In my update video, I mention a letter I got from one of the EMTs who helped my children. I mentioned that I was going to see if she’d let me post the letter here on my website. She said she would be honored. That made me feel really good.
Continue reading to see her letter.
Dear Mr. Killian:
My name is Lori [last name withheld]. l am a paramedic with Camden Clark Memorial Hospital in Parkersburg, WV. I am writing to you to ask how you and your children are doing after your accident in December 2004. I was one of the first medical personnel on scene that night. My partner, Steve, and l were in Mineral Wells clearing from a call when 9-1-1 dispatched EMS for the accident. We were covering another zone and decided to mark up and go enroute in case we were needed. When we arrived on scene, we quickly discovered we were very much needed.
When I got out of our truck, l noticed my friend and fellow EMT, Debbie, standing on the side on the interstate holding a child. That child turned out to be Sinclair. We immediately took him on the back of the truck and she helped me assess his injuries. He was very upset, understandably, and disoriented. But, he was so good with us. He calmed down and let us do what we needed to do to help him. I noticed out of the corner of my eye a movement. I turned to see what it was and it was Steve running towards our truck carrying another child, Aleena. He climbed into our truck and we laid her on the cot with Sinclair. We began to stabilize her as well and by that time, more ambulances had arrived. We yelled to one of them and turned Aleena over to them for additional care and transport.
During this time, Sinclair had calmed down a lot and was starting to become less confused. He did very well with Debbie while I was working with Aleena. Steve and I took over care of Sinclair. He was so good with us. He let me start an IV on him and we secured him to a backboard to protect his spine during transport. All the while he kept saying he was ok and I had told him my name and he listened to me when I was telling him what we were doing to him.
Sinclair does this whenever he’s hurt. I guess it’s just something about his autism; I don’t know if he’s trying to reassure himself or others or if he just doesn’t want people messing with the part that’s hurt. He’s been injured before (although not this seriously), and he’s always repeated “It’s okay, it’s okay.” Anyway, back to the letter:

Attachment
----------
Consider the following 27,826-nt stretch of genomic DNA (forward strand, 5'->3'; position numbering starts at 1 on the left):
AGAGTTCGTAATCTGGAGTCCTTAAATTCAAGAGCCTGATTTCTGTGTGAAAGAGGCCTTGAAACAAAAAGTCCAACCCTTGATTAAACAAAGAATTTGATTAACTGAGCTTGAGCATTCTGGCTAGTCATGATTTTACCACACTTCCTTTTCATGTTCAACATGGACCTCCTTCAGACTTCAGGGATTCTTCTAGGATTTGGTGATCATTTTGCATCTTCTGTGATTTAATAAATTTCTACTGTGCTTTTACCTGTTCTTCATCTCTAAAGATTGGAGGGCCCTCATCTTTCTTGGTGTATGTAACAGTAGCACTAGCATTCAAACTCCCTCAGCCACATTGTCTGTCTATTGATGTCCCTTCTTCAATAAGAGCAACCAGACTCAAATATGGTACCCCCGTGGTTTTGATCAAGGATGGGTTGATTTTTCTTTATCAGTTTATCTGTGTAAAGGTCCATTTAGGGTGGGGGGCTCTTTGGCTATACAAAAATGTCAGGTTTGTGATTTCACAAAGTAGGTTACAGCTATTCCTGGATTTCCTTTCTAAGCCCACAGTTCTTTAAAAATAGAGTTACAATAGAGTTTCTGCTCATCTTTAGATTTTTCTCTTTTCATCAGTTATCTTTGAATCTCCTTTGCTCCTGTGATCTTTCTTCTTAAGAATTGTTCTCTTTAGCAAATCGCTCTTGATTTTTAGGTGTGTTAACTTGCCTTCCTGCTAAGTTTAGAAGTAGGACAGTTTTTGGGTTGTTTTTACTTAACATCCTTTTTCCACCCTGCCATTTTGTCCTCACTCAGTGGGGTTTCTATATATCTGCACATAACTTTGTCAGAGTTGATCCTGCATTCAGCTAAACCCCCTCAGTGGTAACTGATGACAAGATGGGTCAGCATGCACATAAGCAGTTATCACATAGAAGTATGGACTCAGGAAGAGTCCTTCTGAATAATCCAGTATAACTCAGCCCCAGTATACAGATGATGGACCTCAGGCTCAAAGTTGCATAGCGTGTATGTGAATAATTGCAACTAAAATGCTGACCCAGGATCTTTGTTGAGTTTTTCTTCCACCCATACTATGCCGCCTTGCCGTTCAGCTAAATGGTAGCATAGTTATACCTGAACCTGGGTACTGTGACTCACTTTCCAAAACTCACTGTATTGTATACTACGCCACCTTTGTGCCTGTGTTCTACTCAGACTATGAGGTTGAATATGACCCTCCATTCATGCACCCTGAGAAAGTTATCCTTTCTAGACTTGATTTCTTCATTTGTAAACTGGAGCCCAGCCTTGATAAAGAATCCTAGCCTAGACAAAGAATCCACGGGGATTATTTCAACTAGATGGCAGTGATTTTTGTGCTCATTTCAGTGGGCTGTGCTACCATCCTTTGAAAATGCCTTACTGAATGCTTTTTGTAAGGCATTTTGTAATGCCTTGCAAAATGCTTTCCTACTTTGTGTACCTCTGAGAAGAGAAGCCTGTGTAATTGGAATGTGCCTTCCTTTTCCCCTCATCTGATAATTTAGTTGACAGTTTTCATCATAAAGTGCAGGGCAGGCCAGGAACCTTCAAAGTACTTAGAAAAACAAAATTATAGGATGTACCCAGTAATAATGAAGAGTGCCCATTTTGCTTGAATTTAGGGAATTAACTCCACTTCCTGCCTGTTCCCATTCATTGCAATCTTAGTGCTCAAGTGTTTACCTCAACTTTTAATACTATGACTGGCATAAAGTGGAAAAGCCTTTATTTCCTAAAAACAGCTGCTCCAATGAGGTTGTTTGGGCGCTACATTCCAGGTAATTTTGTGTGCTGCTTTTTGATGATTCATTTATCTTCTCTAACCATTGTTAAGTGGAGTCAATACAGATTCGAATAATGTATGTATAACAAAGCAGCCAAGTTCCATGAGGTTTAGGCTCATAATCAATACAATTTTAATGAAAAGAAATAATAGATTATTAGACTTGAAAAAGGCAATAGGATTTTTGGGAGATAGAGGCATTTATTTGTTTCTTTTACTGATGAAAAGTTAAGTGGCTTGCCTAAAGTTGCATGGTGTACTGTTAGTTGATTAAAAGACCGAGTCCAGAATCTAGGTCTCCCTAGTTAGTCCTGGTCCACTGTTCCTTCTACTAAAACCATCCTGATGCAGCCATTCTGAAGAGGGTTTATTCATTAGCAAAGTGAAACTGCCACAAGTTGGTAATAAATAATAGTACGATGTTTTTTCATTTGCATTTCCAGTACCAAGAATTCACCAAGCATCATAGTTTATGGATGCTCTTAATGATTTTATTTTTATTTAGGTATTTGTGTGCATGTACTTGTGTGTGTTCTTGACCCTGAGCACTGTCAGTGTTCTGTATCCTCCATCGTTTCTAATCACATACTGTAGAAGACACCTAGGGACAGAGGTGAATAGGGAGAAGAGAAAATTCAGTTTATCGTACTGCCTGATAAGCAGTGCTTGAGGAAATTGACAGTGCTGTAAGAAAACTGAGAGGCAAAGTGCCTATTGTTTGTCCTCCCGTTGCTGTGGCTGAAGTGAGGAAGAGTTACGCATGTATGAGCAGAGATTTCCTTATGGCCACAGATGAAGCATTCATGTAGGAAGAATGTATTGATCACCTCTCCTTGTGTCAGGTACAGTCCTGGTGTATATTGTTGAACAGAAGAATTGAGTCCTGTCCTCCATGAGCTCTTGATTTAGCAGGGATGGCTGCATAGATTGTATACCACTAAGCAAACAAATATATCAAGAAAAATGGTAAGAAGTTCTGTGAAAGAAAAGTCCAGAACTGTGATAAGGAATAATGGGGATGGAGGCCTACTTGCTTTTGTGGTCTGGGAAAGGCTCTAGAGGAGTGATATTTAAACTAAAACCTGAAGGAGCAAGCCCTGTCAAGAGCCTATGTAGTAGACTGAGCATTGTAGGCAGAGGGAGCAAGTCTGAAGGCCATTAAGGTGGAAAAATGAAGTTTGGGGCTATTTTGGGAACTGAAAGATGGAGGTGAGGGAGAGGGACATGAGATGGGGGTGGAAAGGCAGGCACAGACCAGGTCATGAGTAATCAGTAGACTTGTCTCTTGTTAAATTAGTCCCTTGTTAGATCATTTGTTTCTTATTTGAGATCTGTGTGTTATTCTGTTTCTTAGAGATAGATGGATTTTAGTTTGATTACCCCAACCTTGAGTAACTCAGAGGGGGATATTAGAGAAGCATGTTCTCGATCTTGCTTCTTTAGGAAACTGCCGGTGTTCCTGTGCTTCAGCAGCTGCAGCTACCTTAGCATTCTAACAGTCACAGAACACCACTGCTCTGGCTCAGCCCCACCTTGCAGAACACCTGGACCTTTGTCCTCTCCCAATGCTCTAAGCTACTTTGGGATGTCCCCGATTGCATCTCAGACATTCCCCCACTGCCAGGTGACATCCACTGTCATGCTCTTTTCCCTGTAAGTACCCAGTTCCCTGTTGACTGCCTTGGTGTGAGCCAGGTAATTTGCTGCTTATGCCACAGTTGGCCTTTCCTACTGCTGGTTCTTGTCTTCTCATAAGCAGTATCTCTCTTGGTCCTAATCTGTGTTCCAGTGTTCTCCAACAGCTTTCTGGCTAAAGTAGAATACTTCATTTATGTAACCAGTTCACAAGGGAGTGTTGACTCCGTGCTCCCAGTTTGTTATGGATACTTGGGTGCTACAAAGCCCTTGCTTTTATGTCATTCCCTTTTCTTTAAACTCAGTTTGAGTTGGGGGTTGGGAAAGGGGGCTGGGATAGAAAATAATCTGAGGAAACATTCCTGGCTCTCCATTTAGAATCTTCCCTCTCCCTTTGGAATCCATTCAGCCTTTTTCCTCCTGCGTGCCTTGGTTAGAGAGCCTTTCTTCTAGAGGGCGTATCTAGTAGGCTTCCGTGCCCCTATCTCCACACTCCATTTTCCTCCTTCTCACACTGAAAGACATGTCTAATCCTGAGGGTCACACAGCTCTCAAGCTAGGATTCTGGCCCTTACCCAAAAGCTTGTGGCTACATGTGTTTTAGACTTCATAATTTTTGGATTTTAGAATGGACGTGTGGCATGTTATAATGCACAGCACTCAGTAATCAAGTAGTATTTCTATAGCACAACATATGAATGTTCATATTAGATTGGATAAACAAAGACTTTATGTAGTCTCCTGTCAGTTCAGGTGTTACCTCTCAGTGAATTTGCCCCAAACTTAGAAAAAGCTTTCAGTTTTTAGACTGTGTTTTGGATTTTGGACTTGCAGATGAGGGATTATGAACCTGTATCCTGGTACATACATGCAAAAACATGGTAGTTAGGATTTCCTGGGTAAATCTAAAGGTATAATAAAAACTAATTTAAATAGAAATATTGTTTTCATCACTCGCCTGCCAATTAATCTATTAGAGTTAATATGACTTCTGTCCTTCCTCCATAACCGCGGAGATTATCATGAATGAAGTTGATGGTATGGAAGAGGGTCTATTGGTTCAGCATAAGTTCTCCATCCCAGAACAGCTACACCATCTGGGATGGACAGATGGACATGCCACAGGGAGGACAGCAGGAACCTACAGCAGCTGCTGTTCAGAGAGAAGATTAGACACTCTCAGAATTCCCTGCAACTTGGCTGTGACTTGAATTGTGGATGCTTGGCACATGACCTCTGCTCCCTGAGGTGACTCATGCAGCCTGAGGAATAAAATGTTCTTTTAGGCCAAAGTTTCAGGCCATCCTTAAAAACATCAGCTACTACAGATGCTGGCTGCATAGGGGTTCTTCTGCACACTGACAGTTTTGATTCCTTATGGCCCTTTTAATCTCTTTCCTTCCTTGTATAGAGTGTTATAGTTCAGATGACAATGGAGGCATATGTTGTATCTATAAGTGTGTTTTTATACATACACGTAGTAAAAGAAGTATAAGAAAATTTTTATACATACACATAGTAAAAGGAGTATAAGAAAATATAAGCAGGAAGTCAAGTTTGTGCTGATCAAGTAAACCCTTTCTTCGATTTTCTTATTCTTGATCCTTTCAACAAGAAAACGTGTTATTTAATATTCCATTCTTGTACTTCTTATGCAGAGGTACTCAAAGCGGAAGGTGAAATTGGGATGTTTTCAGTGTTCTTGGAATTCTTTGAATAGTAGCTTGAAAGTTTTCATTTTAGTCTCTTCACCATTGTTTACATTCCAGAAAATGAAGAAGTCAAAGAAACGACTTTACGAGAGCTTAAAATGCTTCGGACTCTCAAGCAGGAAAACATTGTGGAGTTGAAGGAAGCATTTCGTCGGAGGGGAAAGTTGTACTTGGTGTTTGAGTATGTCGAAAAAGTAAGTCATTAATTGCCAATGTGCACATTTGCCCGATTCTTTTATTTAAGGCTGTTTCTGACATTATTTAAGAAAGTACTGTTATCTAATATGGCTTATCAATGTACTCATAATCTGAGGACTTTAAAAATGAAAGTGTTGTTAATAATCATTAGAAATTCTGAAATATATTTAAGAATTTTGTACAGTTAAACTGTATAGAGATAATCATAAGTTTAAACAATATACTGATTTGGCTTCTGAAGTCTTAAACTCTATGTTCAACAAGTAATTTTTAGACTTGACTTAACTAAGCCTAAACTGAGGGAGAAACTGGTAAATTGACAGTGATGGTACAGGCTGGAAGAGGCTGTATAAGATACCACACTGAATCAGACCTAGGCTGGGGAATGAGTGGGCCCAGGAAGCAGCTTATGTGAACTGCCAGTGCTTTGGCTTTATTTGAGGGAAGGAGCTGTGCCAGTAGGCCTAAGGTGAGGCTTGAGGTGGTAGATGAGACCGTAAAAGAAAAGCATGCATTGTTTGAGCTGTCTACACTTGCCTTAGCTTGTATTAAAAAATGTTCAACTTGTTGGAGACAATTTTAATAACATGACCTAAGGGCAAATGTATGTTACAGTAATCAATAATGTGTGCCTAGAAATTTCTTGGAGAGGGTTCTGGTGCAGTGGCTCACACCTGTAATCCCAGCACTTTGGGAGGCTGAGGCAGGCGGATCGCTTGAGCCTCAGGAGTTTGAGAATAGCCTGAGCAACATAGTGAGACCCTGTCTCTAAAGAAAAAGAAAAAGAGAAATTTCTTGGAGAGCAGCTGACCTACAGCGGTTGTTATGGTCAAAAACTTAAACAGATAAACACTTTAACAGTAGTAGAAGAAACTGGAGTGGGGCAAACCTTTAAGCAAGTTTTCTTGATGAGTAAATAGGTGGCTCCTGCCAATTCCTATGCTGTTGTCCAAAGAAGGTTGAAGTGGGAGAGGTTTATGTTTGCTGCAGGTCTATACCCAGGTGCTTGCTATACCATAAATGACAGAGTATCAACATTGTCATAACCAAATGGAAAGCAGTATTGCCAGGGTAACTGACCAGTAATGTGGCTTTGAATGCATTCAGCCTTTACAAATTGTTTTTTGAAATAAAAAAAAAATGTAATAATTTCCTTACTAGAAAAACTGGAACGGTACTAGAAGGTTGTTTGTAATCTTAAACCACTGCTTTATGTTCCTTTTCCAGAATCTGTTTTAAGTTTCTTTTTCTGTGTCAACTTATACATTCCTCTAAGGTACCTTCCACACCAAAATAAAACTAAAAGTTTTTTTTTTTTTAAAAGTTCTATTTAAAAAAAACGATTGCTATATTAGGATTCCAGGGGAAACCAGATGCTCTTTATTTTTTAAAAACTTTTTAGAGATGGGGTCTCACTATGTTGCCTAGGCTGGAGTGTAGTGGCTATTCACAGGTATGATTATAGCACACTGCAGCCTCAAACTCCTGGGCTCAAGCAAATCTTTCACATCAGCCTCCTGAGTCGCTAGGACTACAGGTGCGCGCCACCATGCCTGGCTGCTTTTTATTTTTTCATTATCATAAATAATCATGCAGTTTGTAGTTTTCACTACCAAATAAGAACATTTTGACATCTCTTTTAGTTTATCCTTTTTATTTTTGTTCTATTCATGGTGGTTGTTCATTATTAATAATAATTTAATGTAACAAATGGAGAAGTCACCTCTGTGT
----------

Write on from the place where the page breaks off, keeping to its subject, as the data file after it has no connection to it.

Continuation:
After I had done all I could for him medically and we were enroute to the hospital, my mothering instinct took over and I got on the floor by the stretcher and just held Sinclair and told him everything would be alright. He was still telling me he was ok. When he held onto my hand, he also captured my heart. I have a son, Chris, who is 12 and of course, I thought of him at that time. This call was also my first traumatic call involving children so it was pretty emotional.
When we got to the hospital, it was a flurry of activity as the doctors were assessing Sinclair and they were taking x-rays. But, I stayed with Sinclair, holding his hand for the longest time until they took him to have a CT Scan. After that, I realized I had to leave and get home to my son. I hated to leave Sinclair there but I left him in the good hands of Teresa Criss, Chaplain at the hospital. He seemed to take to her and do well.
I remember the Chaplain well. She was really good, I liked her a lot. My religious beliefs (or lack thereof) were fine with her and having her there was a great source of comfort. I was just floored by how good the people at the Parkersburg hospital were. She left Sinclair in very good hands.
I went home that night and held my own son and the next day, I told him about Sinclair and we made sure to pray for your family.
I do not Know where you all were heading that night and we will never know just why this happened. But, I have thought of your family often and I needed to write to see how everything was going. I wanted to say how sorry I am for your loss and have prayed that you and the children are healing. I know it may be a lot to ask for a response, but if you could let me know how things are going, I would be overjoyed. I think in any traumatic situation, there has to be some kind of closure and knowing all is well, or at least on the mend, I will feel better. I will give you my email address: [withheld] or you can drop me a line and send to: [withheld]
Thank you for your time and I hope to hear back from you. If not, that’s ok and I will understand.
As I said, it’s a really good world with really good people in it. The Loris and Teresas of this world far outweigh the drunk drivers.